Although Gattis started strong with a .281 average and 12 home runs during the first two months of the season, he hit just .162 between June 1 and Aug. 30. The team does not yet know how Gattis will respond to the riggers of being an everyday catcher.

The team did sign veteran Ryan Doumit to spell Gattis some behind the dish, but, like Gattis, Doumit did most of his best work in the outfield last season.

The Craig Kimbrel Saga

So, Craig, how was your offseason?

The Braves and their closer, Craig Kimbrel, have to air their difference in front of arbiter before Kimbrel will be suiting up for Atlanta this season. After posting 138 saves in his first three full seasons of service, Kimbrel was looking for the richest first-year arbitration contract ever awarded to a closer at $9 million. Atlanta, on the other hand, was only offering $6.5 million.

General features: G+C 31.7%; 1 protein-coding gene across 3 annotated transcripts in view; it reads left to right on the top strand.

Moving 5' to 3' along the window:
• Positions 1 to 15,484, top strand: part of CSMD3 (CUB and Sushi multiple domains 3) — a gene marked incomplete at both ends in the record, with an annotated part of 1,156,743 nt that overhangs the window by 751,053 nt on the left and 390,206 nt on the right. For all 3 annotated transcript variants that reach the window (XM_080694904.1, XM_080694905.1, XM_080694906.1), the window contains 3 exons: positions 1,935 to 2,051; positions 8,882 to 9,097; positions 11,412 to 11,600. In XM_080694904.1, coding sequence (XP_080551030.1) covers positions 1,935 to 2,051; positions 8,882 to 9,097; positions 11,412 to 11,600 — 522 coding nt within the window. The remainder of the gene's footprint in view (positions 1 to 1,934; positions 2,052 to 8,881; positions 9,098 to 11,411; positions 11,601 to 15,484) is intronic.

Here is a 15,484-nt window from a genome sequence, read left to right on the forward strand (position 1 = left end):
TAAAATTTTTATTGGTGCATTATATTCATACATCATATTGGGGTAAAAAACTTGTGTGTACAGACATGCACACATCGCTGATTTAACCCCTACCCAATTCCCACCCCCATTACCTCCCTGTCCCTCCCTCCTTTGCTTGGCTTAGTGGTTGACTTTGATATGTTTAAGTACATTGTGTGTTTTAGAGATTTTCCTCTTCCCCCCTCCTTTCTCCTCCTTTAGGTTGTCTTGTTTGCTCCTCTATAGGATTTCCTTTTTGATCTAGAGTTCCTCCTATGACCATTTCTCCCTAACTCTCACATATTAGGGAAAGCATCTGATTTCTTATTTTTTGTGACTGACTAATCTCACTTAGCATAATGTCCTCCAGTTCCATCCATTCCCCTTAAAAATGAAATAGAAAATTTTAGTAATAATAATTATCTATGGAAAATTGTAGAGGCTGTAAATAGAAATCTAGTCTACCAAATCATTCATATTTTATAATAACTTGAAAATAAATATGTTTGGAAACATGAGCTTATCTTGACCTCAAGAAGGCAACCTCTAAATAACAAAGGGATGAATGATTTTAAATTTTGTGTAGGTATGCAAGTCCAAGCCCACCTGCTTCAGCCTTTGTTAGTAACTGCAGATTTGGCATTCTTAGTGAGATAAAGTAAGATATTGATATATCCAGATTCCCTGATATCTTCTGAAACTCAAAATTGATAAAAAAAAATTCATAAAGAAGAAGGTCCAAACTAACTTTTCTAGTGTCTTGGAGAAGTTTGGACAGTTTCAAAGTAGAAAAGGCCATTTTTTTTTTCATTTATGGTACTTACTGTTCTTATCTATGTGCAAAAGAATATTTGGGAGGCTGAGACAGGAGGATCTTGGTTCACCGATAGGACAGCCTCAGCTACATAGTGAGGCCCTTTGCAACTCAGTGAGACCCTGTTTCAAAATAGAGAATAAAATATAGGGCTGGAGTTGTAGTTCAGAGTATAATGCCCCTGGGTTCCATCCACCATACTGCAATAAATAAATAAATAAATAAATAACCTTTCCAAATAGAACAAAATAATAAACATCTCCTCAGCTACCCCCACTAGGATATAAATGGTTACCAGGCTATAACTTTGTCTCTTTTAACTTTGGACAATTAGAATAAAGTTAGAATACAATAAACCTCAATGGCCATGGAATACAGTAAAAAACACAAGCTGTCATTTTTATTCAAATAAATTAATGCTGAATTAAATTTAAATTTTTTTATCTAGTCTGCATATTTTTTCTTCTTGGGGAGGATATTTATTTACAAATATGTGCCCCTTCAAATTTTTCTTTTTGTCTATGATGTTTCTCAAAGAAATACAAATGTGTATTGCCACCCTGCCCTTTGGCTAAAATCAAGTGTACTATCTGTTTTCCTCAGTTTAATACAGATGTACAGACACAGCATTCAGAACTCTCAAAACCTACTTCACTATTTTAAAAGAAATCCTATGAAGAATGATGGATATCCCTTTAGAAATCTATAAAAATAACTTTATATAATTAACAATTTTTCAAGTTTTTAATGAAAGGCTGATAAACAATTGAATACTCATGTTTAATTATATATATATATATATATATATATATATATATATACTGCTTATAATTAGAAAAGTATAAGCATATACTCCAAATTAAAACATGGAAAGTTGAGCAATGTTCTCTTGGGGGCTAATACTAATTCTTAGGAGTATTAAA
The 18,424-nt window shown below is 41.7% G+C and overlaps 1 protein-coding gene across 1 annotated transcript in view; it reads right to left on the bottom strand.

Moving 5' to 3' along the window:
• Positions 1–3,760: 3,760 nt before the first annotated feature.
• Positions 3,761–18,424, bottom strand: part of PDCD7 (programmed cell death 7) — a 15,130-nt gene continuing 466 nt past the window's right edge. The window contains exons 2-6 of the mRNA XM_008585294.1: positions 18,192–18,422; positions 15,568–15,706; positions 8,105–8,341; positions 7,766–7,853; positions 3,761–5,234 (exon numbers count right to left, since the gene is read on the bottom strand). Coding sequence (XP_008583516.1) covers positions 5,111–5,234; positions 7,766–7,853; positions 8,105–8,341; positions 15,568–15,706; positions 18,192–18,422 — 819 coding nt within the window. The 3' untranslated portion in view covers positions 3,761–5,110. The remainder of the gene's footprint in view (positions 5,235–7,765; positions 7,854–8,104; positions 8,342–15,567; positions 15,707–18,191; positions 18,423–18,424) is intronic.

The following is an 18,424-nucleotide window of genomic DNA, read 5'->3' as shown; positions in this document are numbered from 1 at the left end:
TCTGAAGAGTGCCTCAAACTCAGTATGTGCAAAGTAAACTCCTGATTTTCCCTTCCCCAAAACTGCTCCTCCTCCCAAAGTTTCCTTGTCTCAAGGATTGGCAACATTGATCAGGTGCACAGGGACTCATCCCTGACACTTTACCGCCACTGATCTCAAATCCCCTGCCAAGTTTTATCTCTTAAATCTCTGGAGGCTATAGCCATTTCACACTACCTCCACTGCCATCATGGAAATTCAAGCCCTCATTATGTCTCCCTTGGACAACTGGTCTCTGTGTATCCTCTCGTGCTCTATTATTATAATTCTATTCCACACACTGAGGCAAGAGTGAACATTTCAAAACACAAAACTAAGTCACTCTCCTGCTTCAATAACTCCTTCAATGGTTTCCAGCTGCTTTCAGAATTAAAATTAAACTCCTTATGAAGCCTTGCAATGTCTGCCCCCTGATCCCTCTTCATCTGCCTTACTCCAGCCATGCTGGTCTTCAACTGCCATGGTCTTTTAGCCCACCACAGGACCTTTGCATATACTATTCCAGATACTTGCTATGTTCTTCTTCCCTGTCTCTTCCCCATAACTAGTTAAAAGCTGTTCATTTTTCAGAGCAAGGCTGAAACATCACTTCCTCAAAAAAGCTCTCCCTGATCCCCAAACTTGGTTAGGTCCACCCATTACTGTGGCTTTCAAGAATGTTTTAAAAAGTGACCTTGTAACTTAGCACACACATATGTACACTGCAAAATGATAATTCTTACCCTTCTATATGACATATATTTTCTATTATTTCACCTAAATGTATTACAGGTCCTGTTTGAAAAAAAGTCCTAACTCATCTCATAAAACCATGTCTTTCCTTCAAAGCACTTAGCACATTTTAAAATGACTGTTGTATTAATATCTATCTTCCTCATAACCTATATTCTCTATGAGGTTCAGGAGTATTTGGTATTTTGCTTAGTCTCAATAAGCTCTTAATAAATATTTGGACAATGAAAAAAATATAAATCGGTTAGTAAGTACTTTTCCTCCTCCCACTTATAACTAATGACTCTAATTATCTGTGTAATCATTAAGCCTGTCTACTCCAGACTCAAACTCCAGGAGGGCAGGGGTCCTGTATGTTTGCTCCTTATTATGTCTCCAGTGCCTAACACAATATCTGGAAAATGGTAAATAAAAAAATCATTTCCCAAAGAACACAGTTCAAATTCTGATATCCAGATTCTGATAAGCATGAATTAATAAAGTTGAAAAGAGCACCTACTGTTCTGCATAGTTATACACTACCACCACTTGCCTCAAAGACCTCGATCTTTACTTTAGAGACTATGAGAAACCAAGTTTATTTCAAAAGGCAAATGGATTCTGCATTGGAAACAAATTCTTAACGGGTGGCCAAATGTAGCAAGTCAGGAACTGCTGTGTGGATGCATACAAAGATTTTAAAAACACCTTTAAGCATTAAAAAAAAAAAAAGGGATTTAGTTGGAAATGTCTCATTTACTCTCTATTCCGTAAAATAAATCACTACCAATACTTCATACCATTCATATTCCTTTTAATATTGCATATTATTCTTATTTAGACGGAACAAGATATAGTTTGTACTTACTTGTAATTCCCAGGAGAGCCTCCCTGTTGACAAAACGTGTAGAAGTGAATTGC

It is yet to be seen whether these tough negotiations will have any impact for Kimbrel on the field, or if Atlanta will be forced into looking to move their All-Star closer at some point in the near future. But Kimbrel will certainly be one of the most closely scrutinized Braves this season.

Anthony Schreiber is a freelance sportswriter who has been following the Atlanta Braves for over 20 years. He has penned articles for a variety of online publications and magazines.